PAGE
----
An agile retrospective is a meeting that's held at the end of an iteration in agile software development. During the retrospective, the team reflects on what happened in the iteration and identifies actions for improvement going forward. A regular agile retrospective is one of the most important of agile development practices.
The agile retrospective can be thought of as a lessons-learned meeting. The team reflects on how everything went and then decides what changes they want to make in the next iteration. The retrospective is team-driven, and team members should decide together how the meetings will be run and how decisions will be made about improvements.
A post-mortem is a process performed at the conclusion of a project to determine and analyze elements of the project that were successful or unsuccessful. Sometimes also referred to as lessons-learned meetings, post-mortems are intended to inform process improvements which mitigate future risks and to promote best practices.
Everyone hates meetings, right? Actually, most of us hate bad meetings that waste our time and don't decide or accomplish anything. Awesomeness is the antidote to bad retrospectives that devolve into complaining and fail to produce action. By facilitating a structured discussion that gets at the real impediments to morale and productivity, the approach focuses the team on what they can do to increase their own awesomeness.
If you're doing retrospectives or similar meetings already, Awesomeness will make them better. It may even make them shorter as it will help the team focus on what to do about their situation. Adding Awesomeness to your schedule may also save time wasted in unproductive debate during other meetings or hallway conversations, because team members know there is a time and place for discussing how to improve and be more awesome.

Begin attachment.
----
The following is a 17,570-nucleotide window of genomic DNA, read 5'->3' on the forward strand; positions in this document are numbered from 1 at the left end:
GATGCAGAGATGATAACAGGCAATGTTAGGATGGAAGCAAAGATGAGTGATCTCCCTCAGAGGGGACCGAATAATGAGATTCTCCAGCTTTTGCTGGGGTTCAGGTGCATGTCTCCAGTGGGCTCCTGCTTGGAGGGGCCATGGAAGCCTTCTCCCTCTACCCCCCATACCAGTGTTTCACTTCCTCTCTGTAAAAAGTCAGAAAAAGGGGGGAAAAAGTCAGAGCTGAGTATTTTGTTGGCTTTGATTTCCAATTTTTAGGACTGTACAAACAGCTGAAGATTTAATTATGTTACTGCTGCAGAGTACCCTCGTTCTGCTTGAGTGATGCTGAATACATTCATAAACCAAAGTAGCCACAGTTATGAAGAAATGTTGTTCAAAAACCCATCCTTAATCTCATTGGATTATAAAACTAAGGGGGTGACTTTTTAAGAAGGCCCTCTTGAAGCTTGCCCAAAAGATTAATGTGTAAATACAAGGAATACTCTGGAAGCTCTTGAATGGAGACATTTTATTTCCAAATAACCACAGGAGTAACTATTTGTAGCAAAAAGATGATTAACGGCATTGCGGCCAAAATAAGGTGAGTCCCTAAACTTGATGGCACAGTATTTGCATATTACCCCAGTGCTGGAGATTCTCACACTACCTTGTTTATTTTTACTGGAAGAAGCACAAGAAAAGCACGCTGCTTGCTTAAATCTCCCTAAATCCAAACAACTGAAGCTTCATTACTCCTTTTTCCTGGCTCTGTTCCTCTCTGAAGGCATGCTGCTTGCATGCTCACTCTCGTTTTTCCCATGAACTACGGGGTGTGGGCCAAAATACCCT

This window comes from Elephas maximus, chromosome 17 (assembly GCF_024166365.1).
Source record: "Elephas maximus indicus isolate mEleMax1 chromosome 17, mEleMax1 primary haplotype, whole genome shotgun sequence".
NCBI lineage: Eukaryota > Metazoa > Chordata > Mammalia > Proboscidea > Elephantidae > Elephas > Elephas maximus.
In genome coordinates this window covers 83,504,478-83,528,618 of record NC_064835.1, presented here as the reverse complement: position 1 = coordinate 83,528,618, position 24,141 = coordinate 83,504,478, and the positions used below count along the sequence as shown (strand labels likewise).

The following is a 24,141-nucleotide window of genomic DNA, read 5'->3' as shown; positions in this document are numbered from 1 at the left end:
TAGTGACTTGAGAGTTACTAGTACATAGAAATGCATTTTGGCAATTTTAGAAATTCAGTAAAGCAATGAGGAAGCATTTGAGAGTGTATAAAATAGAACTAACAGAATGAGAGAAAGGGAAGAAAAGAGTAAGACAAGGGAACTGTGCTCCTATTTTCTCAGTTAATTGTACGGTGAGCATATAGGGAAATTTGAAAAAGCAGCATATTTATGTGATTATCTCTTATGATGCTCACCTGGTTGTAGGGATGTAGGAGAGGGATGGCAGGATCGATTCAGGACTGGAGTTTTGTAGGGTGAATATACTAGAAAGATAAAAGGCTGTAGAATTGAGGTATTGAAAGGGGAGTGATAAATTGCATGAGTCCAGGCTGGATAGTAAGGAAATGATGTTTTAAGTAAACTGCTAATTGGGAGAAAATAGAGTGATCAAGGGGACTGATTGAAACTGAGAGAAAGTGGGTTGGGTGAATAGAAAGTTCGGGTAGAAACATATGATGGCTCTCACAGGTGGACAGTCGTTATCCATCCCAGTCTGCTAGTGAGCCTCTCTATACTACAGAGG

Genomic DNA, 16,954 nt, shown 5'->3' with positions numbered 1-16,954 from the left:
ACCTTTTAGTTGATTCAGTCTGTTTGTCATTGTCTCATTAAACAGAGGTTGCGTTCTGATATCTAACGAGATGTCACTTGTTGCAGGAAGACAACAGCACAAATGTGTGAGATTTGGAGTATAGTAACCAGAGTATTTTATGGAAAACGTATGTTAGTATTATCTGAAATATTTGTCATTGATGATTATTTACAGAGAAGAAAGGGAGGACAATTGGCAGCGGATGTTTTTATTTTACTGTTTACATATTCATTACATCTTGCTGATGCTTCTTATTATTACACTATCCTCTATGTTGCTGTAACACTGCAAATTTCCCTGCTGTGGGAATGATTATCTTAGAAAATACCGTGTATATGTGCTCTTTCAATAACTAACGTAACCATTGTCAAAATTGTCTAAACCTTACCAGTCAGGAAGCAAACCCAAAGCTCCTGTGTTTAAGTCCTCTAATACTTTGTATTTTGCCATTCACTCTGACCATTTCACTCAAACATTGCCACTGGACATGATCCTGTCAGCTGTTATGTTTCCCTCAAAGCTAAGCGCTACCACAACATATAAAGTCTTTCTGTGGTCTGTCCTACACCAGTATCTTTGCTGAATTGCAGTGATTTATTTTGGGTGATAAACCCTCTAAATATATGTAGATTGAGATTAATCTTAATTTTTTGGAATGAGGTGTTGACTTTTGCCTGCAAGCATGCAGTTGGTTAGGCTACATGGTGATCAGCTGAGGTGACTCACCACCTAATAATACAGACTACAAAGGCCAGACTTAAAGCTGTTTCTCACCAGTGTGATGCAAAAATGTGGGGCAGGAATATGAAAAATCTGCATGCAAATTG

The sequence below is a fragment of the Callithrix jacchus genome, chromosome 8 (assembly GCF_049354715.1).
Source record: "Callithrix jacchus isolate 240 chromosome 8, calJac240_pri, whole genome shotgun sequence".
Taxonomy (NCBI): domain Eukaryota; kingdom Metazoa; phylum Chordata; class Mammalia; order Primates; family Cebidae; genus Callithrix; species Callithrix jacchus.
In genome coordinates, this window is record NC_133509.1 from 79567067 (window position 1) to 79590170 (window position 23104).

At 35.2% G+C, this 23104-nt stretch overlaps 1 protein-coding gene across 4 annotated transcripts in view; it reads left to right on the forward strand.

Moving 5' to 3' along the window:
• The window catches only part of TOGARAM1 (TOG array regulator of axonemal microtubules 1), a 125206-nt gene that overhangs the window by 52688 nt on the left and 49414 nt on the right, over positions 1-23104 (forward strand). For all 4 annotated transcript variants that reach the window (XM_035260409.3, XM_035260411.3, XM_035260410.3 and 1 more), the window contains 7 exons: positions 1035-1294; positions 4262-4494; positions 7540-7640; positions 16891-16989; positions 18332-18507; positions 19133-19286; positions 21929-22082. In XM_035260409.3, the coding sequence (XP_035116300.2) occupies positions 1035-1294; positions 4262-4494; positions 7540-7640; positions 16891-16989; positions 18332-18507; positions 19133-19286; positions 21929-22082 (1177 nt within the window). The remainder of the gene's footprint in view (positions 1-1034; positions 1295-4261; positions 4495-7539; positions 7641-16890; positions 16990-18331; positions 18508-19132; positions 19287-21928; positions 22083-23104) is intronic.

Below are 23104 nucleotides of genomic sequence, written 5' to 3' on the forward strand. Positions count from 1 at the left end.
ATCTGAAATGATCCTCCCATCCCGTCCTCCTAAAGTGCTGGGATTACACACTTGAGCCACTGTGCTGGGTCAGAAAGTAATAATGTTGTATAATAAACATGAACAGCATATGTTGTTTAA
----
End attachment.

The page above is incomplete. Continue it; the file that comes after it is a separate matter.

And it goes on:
$3 per user per month during the preview period. Prices will likely be higher once the preview period is over.
Remember, though, your first retrospective with Awesomeness, facilitated by Bruce or Tony, is completely free. The monthly charges only start if you decide to use Awesomeness from there.
No names are collected or connected with Awesomeness data, so team members can feel safe that what they say will not be used against them outside the team. Also, Awesomeness leverages an anonymous information-gathering technique called "silent writing" to quickly gather information, including suggestions for improvements, in a way that prevents more talkative team members from dominating the discussion.
Most small teams, however, get to know each other pretty well. So when the real discussion starts, it usually becomes clear how each person feels. This gradual reveal promotes a healthy openness and directness among team members, while retaining anonymity outside the team.
For now, yes. Since this is a new tool and technique, even experienced scrum masters can benefit from hands-on coaching with it.
Also, though Bruce and Tony have been leveraging Awesomeness for years across many organizations, we're actively refining the toolset to make teams as independent as possible. We use each retrospective we facilitate with Awesomeness as an opportunity to learn what improvements we can make. Once we're out of our preview period, Awesomeness will be available for teams to sign up for and use on their own. For now, though, you can learn from the experts and we can learn from you. Win-win!
First of all - congratulations! Your team is already using retrospectives to continuously improve themselves and your company.
We think the power in a retrospective comes from the team conversation. Awesomenes helps facilitate better conversations through anonymous feedback and a gradual reveal process. Early in our careers, we also started with writing down retrospective learnings in a wiki. However, we found it hard to keep track of those improvements in the following weeks. Awesomeness provides accountability to your team by reminding them of the lessons learned throughout the next sprint.